Wind River Reservation, Wyoming; Cheyenne and Arapaho Tribes, Oklahoma; 
and Northern Cheyenne Tribe of the Northern Cheyenne Indian 
Reservation, Montana, according to the Indian Claims Commission Docket 
329A-D, and illustrated on the ``Indian Land Areas Judicially 
Established,'' prepared by the United States Geological Survey in 1989, 
which is based on information provided by the Indian Claims Commission.
     Pursuant to 25 U.S.C. 3001(2), a relationship of shared 
group identity cannot be reasonably traced between the Native American 
human remains and any present-day Indian Tribe.
     Pursuant to 43 CFR 10.11(c)(1), the disposition is to the 
Arapahoe Tribe of the Wind River Reservation, Wyoming.

Additional Requestors and Disposition

    Representatives of any Indian Tribe that believes itself to be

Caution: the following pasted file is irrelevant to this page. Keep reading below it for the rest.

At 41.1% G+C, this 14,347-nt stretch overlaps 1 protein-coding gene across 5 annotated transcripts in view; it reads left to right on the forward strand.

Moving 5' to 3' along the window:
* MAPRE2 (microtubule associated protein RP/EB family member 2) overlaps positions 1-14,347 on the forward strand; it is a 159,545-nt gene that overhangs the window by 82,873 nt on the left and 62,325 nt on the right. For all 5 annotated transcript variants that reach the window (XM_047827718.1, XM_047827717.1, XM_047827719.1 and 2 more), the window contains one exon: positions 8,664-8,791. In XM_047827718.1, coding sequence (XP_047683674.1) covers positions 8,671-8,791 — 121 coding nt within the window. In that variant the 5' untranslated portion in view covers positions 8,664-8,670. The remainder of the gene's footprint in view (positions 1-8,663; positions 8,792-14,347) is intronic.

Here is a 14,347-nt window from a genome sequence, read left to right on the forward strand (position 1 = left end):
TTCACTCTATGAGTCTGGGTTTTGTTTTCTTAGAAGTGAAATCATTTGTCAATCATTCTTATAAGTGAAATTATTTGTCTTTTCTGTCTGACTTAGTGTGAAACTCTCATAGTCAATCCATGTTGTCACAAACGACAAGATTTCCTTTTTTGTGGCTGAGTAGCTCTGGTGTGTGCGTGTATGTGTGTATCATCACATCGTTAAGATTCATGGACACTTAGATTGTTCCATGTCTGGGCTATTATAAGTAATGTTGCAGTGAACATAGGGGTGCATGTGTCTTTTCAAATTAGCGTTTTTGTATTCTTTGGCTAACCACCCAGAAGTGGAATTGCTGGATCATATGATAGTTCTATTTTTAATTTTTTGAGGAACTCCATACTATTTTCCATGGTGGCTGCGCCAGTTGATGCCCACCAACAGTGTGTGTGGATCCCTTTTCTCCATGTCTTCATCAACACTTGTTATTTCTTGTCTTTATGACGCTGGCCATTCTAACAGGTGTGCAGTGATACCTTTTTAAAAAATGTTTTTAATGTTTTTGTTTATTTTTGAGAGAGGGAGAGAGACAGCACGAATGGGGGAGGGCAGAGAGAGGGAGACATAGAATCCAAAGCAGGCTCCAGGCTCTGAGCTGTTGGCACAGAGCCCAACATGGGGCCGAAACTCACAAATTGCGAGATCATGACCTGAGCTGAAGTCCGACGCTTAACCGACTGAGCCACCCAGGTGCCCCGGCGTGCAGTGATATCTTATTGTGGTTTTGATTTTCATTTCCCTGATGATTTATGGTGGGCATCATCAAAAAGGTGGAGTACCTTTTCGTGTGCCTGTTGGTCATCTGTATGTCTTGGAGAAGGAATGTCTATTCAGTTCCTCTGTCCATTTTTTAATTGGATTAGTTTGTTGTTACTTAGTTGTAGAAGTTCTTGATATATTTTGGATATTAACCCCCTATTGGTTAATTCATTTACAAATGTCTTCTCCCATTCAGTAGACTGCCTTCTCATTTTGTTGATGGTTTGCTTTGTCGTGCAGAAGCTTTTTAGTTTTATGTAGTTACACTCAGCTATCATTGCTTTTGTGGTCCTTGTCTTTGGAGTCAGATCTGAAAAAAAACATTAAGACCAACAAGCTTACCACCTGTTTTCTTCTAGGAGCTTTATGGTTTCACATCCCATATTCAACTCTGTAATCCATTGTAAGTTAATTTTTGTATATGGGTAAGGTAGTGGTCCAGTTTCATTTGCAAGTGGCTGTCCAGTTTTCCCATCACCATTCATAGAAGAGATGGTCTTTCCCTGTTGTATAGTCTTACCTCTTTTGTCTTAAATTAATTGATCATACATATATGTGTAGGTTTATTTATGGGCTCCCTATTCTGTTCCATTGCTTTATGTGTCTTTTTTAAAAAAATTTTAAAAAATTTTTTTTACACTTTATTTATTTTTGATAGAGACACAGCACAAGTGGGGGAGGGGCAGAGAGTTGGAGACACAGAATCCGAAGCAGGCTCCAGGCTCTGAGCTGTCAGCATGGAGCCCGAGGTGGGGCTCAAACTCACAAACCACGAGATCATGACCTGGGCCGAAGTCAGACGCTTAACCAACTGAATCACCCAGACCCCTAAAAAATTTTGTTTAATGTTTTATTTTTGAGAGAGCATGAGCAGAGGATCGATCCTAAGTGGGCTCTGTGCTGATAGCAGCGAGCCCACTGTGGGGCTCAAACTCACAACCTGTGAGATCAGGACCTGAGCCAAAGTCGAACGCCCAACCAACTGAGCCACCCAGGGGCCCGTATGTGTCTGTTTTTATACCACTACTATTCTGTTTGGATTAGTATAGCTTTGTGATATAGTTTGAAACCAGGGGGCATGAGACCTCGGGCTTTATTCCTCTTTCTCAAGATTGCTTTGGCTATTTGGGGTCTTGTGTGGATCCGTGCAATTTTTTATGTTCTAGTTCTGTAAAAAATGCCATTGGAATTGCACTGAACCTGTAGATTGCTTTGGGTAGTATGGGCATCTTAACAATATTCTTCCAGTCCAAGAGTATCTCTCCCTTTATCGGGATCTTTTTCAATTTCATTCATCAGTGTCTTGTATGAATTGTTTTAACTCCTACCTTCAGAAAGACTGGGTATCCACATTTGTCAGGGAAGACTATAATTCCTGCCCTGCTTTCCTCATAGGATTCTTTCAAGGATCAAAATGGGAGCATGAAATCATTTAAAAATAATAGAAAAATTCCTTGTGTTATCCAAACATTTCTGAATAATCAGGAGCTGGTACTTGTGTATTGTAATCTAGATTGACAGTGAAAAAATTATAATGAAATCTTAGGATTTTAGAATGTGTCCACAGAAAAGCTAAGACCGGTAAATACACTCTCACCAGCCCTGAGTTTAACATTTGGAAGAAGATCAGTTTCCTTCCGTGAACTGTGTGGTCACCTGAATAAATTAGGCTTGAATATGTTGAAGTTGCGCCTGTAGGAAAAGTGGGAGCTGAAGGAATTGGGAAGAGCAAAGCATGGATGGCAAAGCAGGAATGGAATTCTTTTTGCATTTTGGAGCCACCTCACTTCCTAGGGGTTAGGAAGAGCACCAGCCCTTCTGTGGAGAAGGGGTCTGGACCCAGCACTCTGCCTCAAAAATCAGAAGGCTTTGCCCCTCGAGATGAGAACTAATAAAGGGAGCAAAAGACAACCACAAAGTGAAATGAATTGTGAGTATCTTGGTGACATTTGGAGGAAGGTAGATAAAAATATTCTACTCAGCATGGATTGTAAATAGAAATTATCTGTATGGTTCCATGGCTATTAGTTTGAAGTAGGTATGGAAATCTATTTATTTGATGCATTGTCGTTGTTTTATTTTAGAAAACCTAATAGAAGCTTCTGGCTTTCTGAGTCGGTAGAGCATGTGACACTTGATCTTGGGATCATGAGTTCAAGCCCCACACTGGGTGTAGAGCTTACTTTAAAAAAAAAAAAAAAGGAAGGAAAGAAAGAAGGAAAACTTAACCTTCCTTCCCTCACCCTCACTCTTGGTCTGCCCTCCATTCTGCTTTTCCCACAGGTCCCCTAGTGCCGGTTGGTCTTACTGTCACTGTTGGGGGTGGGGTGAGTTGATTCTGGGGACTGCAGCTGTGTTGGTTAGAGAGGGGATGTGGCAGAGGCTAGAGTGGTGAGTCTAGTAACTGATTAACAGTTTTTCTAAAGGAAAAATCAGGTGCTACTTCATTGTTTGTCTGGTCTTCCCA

culturally affiliated with the human remains or any other Indian Tribe 
that believes it satisfies the criteria in 43 CFR 10.11(c)(1) should 
contact Ranel Stephenson Capron, Bureau of Land Management, Wyoming 
State Office (930), 5353 Yellowstone Rd., Cheyenne, WY 82009, telephone 
at (307) 775-6108 or e-mail Ranel_Capron@blm.gov, before April 14, 
2011. Disposition of the human remains to the Arapahoe Tribe of the 
Wind River Reservation, Wyoming, may proceed after that date and if no 
additional claimants come forward.
    The Bureau of Land Management is responsible for notifying The 
Tribes that this notice has been published.

    Dated: March 9, 2011.
Sherry Hutt,
Manager, National NAGPRA Program.
[FR Doc. 2011-5861 Filed 3-14-11; 8:45 am]
BILLING CODE 4312-50-P